HomeFeatured VehiclesPick of the Day: 1973 Oldsmobile 4-4-2

Pick of the Day: 1973 Oldsmobile 4-4-2

Better than you think


It’s 1973! Nixon is a crook! The Vietnam War is not over! The oil crisis! And horrible cars! But no need to be a Negative Nancy, as there’s always a sun behind the clouds. If you will, turn your head askance and observe our Pick of the Day and maybe you’ll have a paradigm shift and learn to appreciate this 1973 Oldsmobile 4-4-2. It is listed on by a dealership in Concord, North Carolina. (Click the link to view the listing)

Bill Machalak’s proposal before the Feds barged in. (

After five years, the Oldsmobile Cutlass was all-new for 1973. The “Colonnade” coupe styling was a looker, but it had two things going against it: horsepower was not up to par compared to the glory years, and the federal government forced GM to stick a big ol’ bumper up front. Whatever grace that existed with the original design was completely ruined with a fat lip.

This was a shame because the Cutlass was much better car on most metrics. While we love to wax poetic about the 1968-72 A-bodies, the 1973 version (excepting the front bumper) was a looker. Especially attractive were the split grilles, sleek design, and tidy rear end with huge taillights integrated in both the sheet metal and bumper. Inside, high-backed bucket seats available for the Cutlass S swiveled out to meet you, swiveled you neatly into place behind the wheel—all with the touch of a lever. A console was available with the optional automatic or four-speed manual.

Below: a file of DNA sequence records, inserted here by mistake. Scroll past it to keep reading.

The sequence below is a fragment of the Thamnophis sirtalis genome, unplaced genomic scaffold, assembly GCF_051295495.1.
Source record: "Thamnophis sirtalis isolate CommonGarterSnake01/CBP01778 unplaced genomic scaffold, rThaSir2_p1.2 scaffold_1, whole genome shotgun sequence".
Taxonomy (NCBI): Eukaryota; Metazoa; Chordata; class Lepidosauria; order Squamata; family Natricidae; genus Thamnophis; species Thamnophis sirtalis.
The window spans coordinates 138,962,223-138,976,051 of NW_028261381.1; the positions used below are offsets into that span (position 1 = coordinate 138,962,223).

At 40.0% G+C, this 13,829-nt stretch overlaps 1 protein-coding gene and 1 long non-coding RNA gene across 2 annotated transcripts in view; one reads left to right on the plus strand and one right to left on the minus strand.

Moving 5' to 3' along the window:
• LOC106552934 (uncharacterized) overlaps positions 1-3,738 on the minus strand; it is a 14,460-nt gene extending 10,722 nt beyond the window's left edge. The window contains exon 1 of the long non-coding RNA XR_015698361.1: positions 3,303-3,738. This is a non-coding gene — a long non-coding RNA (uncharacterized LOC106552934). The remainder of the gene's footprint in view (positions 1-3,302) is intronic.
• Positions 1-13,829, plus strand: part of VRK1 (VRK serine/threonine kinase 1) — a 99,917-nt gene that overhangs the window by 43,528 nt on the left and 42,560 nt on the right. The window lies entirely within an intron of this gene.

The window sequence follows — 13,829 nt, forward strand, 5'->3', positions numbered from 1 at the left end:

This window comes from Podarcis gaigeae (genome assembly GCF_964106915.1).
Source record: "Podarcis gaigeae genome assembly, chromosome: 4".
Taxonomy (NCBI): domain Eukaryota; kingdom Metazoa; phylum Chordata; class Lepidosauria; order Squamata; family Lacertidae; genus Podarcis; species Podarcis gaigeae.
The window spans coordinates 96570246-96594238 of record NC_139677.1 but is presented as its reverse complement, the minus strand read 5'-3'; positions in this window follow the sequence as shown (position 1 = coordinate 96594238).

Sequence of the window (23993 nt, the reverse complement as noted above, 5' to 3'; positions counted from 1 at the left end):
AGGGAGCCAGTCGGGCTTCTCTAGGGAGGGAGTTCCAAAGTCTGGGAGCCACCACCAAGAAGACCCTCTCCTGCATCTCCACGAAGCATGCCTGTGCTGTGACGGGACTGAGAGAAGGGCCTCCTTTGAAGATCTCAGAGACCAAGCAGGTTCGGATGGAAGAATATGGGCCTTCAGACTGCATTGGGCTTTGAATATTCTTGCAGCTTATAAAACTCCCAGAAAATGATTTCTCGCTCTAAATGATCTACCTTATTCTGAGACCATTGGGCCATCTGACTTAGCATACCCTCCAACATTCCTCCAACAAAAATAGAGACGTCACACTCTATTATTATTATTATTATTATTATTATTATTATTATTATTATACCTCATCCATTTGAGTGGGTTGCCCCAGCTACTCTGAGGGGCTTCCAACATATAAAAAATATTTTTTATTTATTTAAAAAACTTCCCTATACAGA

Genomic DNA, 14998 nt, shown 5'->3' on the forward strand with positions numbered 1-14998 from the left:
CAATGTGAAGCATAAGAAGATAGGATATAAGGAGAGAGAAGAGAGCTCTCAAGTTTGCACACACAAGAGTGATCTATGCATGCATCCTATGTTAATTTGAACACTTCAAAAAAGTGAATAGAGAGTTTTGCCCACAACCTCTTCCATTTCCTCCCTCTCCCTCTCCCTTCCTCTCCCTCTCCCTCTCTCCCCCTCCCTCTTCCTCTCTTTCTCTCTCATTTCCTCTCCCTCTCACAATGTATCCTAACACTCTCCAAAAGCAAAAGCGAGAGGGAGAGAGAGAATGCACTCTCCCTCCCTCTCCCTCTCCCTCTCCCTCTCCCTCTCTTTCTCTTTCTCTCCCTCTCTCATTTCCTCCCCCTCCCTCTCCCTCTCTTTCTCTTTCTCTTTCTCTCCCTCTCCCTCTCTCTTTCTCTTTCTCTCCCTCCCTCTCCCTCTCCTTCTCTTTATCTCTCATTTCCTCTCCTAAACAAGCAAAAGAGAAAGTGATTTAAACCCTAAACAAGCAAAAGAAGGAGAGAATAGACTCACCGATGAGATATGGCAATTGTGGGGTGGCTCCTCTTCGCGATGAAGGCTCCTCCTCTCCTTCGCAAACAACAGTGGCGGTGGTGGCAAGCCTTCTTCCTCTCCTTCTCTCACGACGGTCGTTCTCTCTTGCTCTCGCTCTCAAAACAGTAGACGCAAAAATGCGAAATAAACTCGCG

The improvements beneath the skin may have been the most profound, though only noticeable when driving. When you ordered the FE2 Rallye Suspension Package, you received heavy-duty front and rear springs, shock absorbers, front and rear stabilizer bars, and heavy-duty rear suspension upper control arms. The FE2 package was included with the W29 4-4-2 Appearance and Handling Package. Available for the Cutlass or Cutlass S Colonnade Hardtop Coupe, the package included body-side and decklid striping decals, special 4-4-2 grille, special hood with black louvers, and those blocky “442” numerals. Any engine was available, from the standard 180-horsepower 350 four-barrel (200 horses with dual exhaust), step-down 160-horse two-barrel, 250-horse 455 (only with automatic), or 270-horse 455 (with four-speed). The W30 package was no more.

This Mayan Gold 1973 Oldsmobile 4-4-2 is a Cutlass S-based example featuring brown stripes and matching vinyl top plus Saddle vinyl interior. Power comes from the standard single-exhaust 350 (based on the “K” in the VIN) though, along the way, a dual-exhaust system has been added. The engine is backed by a console-shifted TH350 three-speed automatic. Air conditioning is a fine option to have, and it being updated to 134A makes it even finer. Power disc brakes up front work great with the FE5 suspension to show how more roadable these cars were compared to the vaunted earlier editions. “Updated wiring and hoses throughout the engine bay give you peace of mind,” says the seller, “and the suspension features control arms with coil springs and single shocks for that classic 70s cruiser feel. Other options include Super Stock III wheels and updated AM/FM stereo. Note the modern gauges that have been substituted for the original ones, plus the aftermarket hood pins and sunroof.